life learning

An Authentic Voice

March 24, 2014


Authenticity is a subject that has come up a lot in my household lately. There has been a shift in our schooling of the older boys toward larger amounts of writing and public speaking, and that process has brought questions on what makes someone’s voice not only unique, but authentic and real. I have been writing, to some extent, since I was a child. I have stacks and stacks of journals that were on my bedside table, newspapers I created in my basement, books I wrote and loved, and eventually articles and  blog posts that are out in the world. Every time I hit the publish button on something, I have a moment of fear if my voice, my perspective was truly my own. In this world of social media it feels so easy to write, say or do something simply because it will be viewed more often, or pinned more regularly, or shared all around the globe. There are numbers to look at, or page rankings to consider, or any number of factors that at times, frankly, feels so draining and odd. On the flip side of that, there is an amazing community of writers, parents, teachers and artists that are out there, everyday, sharing a piece of themselves in the hopes that their authentic voice will be heard and that their opinion will matter and make a difference.

It isn’t an easy task to teach children to find their authentic selves. We all remember what it was like to be a young kid, to want desperately to fit in, to have our friends like us, to walk into school or onto the field, or into the dance studio and feel accepted. It is easier that way, in reality. However, in the long run giving our children permission to be authentic does set them up to be able to take a stand later in life. We need strong youth, the world shows us that every single day. We need our children to grow up and not only know who they are and what they truly believe, but to be able to convey those feelings and opinions without hesitation. When I read an article, an essay, a book, or hear a talk from someone who is speaking with their authentic voice, I am compelled to act, to listen, to take in and truly asses what they are saying. Even in my relationships, the more authentic, the more they impact me. Our children need to find those books, or movies, or relationships and interactions. The younger the better.

As my own kids are embarking on this journey, or at least the first steps of it, I am reminded that it is my actions they look to emulate. That scares me more than I can say, because I am on my own path, and I make a lot of mistakes along the way. They remind me that they are watching what kinds of relationships I value, who I let into my life, and what comes out of my mouth. They want to see how I treat others, what kind of friend I am, and what I value as important. If this is not the most important time to be authentic, I have no idea when it will be.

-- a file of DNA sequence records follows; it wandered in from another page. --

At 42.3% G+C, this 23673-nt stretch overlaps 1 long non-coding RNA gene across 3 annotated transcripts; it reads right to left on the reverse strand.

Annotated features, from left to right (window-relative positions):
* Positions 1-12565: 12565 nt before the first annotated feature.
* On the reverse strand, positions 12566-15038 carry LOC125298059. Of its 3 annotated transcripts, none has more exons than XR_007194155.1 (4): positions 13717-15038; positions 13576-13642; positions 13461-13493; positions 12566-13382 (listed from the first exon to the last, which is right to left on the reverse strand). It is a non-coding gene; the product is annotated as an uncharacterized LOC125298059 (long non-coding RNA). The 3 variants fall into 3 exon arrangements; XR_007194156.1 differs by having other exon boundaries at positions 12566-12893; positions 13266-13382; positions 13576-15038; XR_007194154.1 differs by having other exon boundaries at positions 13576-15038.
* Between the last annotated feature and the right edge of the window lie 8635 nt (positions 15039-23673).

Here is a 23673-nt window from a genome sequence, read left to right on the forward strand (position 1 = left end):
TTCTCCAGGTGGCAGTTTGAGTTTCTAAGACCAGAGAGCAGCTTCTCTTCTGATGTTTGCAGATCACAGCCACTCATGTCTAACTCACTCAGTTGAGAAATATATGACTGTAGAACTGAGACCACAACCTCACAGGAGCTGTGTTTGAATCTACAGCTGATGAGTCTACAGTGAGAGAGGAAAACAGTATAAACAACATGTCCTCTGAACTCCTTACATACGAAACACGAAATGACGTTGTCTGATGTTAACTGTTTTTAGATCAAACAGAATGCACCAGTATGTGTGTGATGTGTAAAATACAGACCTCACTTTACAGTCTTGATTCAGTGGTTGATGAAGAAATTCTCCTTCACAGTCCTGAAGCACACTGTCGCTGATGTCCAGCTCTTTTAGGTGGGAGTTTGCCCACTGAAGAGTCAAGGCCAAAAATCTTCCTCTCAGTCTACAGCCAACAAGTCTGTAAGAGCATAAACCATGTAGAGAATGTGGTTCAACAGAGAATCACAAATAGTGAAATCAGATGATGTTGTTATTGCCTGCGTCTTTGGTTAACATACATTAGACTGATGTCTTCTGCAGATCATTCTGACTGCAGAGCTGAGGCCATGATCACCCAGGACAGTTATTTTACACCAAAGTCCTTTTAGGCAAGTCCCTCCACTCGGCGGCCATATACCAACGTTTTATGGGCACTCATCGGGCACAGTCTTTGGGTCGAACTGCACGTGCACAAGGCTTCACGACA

The process of authenticity is an always evolving one. We are constantly becoming better versions of ourselves as we grow and age. I think that one of the biggest obstacles in authenticity that I have faced is not in accepting others, but truly accepting myself. I feel like I am getting to know myself deeply now, something that has come with time and patience. I don’t wake up and wish that I was someone else, no matter how beautiful or deeply inspiring their lives may look. That isn’t to say that I love every aspect of who I am, more that I am grateful for the things that I bring to the table, to the discussion, to the world. How can I teach my kids to value their own opinions if I can not value mine? How can I teach them to be soft and gentle with themselves, to see their talents and their benefit, if I can not acknowledge mine?

As these kids of mine grow (oh so fast), they remind me that parenting is so much more about our actions than our words. It is the value of modeling that they learn most from. They need to see that we take seriously creating relationships that are based on meaning, that we create value by being authentic and honest, and that we value that in others as well. They need to have open discussions with us that have ample space for asking questions, and sharing their own opinions. They need to hear that those opinions are of value, even if we do not agree with them, and most importantly they need to be encouraged to figure out what they believe and think. Our society asks our children to conform in so many ways, on so many subjects. Society is a collective group of people and conformity to some extent will always occur. However, as parents we want to cultivate the unique, the individual, the authentic that is our child. If we can do that, if we can even give that to them even in small doses, we just may succeed in this thing we all call parenting.